Kenneth Branagh On ‘Belfast’: “I Wanted To Go Back And Shake Hands With That 9-Year-Old Version Of Myself” – Contenders L.A.

Deadline, 14 November 2021
Anna Smith

At Sunday’s Contenders Film: Los Angeles awards-season event, Belfast writer-director-producer Kenneth Branagh said how thrilled he was by the film’s opening weekend. “Curiously, with the darkness of some of the subject matter, there’s an enormous amount of joy in the story and in the way the characters find humor as a way of trying to deal with the difficulty of the situation. It seems as though the audiences have really responded to that so we’ve had fantastic feedback afterwards.”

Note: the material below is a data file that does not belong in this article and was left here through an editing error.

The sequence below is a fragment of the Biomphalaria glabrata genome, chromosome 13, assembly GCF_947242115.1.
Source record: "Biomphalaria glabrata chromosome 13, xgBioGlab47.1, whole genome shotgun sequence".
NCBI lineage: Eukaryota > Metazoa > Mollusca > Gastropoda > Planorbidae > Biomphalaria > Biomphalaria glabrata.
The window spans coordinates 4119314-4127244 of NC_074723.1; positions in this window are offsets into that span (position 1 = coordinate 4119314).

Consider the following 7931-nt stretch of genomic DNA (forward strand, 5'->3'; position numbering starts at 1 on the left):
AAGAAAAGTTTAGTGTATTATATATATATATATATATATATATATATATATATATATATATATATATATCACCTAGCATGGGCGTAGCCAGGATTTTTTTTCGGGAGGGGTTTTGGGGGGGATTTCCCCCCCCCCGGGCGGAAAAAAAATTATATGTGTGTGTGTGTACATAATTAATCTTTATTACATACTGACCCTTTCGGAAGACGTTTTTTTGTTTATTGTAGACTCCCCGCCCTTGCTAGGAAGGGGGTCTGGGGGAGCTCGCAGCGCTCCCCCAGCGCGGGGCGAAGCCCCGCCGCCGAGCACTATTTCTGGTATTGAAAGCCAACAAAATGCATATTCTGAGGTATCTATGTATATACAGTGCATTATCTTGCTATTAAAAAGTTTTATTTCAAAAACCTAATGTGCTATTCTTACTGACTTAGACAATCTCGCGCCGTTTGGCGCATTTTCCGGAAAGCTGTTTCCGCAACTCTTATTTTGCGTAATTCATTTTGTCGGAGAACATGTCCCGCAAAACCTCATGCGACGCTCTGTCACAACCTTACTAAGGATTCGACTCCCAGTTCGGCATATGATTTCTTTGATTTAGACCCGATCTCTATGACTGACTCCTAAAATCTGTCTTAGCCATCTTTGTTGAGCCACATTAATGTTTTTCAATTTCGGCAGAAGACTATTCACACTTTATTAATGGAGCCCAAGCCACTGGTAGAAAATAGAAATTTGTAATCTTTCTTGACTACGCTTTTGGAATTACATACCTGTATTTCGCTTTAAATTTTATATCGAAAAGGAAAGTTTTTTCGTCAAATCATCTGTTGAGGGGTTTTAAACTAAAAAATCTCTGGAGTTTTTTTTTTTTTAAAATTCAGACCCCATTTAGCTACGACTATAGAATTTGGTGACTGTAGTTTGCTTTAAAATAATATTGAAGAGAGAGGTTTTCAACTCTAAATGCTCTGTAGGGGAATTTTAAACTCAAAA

He went on to speak about his own childhood, which inspired the film. “This is a story of one family, one street, that is introduced to the dark period that was the Troubles, that began in the summer of 1969 for us… And it’s the story of that moment that changed my life, changed the lives of our families… That moment when children have to perhaps be assuming a kind of grown-up quality that they weren’t quite ready for. It seems a lot of people are intersecting with that idea themselves, and it seems to bring up a lot of examples of people’s own childhood memories.” Speaking of his own memories, he said, “I wanted to go back and sort of shake hands with that 9-year-old version of myself, and I wanted to understand what my parents had gone through in terms of the amazing sacrifices that they made for a big move in our lives, that we never spoke about subsequently, ever.” 'Belfast' tells the story of the fictional version of Branagh during the Troubles in Northern Ireland. The film stars Jude Hill as Buddy, Caitriona Balfe as Ma, Jamie Dornan as Pa, Judi Dench as Granny and Ciarán Hinds as Pop. 'Belfast' premiered at Telluride and later won Toronto’s People’s Choice Award. Focus Features, which boarded 'Belfast' late last year, opened it Friday in North America.

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